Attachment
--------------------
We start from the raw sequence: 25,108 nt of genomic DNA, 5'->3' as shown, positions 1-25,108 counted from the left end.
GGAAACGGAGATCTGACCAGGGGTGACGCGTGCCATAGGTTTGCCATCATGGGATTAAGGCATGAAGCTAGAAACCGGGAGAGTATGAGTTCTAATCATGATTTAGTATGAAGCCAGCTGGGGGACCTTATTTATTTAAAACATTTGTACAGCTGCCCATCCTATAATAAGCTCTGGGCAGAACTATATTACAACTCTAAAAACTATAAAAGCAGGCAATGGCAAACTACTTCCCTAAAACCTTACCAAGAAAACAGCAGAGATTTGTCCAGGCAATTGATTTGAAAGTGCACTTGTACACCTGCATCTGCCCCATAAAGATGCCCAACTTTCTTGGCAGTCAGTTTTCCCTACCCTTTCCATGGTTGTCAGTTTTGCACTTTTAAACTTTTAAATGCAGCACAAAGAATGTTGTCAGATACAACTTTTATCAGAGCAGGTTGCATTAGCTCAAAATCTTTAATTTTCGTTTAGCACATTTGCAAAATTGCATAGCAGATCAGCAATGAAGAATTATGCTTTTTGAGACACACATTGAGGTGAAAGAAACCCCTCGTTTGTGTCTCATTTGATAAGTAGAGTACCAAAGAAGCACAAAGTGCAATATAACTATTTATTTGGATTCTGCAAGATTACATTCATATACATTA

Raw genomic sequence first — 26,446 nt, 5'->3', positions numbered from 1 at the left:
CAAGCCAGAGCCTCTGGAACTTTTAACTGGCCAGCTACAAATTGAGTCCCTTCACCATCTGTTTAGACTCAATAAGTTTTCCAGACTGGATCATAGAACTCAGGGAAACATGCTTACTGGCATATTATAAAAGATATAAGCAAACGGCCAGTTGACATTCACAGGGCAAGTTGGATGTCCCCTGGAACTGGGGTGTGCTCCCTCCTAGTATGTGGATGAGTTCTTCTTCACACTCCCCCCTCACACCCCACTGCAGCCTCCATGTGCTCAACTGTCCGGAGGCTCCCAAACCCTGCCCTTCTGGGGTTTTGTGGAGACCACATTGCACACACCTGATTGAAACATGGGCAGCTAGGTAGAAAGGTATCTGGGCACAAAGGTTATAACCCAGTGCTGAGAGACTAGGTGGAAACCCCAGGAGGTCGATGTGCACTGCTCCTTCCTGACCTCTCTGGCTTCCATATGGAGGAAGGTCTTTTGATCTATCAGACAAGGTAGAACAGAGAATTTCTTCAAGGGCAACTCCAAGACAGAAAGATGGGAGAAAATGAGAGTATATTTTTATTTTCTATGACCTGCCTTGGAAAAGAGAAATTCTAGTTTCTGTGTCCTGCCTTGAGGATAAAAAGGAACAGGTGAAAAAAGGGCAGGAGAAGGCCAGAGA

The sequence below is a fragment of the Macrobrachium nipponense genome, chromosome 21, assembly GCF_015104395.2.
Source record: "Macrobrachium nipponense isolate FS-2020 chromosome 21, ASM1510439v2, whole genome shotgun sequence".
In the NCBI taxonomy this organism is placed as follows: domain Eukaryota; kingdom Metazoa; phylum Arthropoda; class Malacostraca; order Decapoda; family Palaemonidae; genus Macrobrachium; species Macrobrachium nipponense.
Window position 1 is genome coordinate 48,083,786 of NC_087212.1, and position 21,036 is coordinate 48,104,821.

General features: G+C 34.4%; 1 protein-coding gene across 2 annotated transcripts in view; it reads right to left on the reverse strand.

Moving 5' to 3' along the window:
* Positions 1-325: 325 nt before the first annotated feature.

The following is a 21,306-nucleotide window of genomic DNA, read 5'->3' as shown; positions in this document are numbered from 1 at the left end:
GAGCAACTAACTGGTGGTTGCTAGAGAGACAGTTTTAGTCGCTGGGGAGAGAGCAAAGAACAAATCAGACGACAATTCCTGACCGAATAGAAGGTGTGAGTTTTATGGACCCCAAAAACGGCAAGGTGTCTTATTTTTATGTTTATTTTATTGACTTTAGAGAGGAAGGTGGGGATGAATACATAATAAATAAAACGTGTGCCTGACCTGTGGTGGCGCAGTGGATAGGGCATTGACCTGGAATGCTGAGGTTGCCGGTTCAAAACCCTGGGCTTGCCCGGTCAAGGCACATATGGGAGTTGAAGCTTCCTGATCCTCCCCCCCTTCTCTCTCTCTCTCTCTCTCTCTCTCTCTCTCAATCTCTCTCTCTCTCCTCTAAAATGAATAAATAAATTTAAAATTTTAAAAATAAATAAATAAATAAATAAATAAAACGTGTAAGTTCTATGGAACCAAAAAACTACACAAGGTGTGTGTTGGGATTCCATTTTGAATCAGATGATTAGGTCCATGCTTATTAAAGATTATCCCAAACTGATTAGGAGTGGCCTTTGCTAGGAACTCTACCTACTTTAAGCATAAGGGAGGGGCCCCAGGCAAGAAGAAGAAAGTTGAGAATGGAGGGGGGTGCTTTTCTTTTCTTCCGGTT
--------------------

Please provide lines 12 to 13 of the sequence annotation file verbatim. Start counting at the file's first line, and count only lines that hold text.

The following is a 21,306-nucleotide window of genomic DNA, read 5'->3' as shown; positions in this document are numbered from 1 at the left end:
GAGCAACTAACTGGTGGTTGCTAGAGAGACAGTTTTAGTCGCTGGGGAGAGAGCAAAGAACAAATCAGACGACAATTCCTGACCGAATAGAAGGTGTGAGTTTTATGGACCCCAAAAACGGCAAGGTGTCTTATTTTTATGTTTATTTTATTGACTTTAGAGAGGAAGGTGGGGATGAATACATAATAAATAAAACGTGTGCCTGACCTGTGGTGGCGCAGTGGATAGGGCATTGACCTGGAATGCTGAGGTTGCCGGTTCAAAACCCTGGGCTTGCCCGGTCAAGGCACATATGGGAGTTGAAGCTTCCTGATCCTCCCCCCCTTCTCTCTCTCTCTCTCTCTCTCTCTCTCTCTCAATCTCTCTCTCTCTCCTCTAAAATGAATAAATAAATTTAAAATTTTAAAAATAAATAAATAAATAAATAAATAAAACGTGTAAGTTCTATGGAACCAAAAAACTACACAAGGTGTGTGTTGGGATTCCATTTTGAATCAGATGATTAGGTCCATGCTTATTAAAGATTATCCCAAACTGATTAGGAGTGGCCTTTGCTAGGAACTCTACCTACTTTAAGCATAAGGGAGGGGCCCCAGGCAAGAAGAAGAAAGTTGAGAATGGAGGGGGGTGCTTTTCTTTTCTTCCGGTT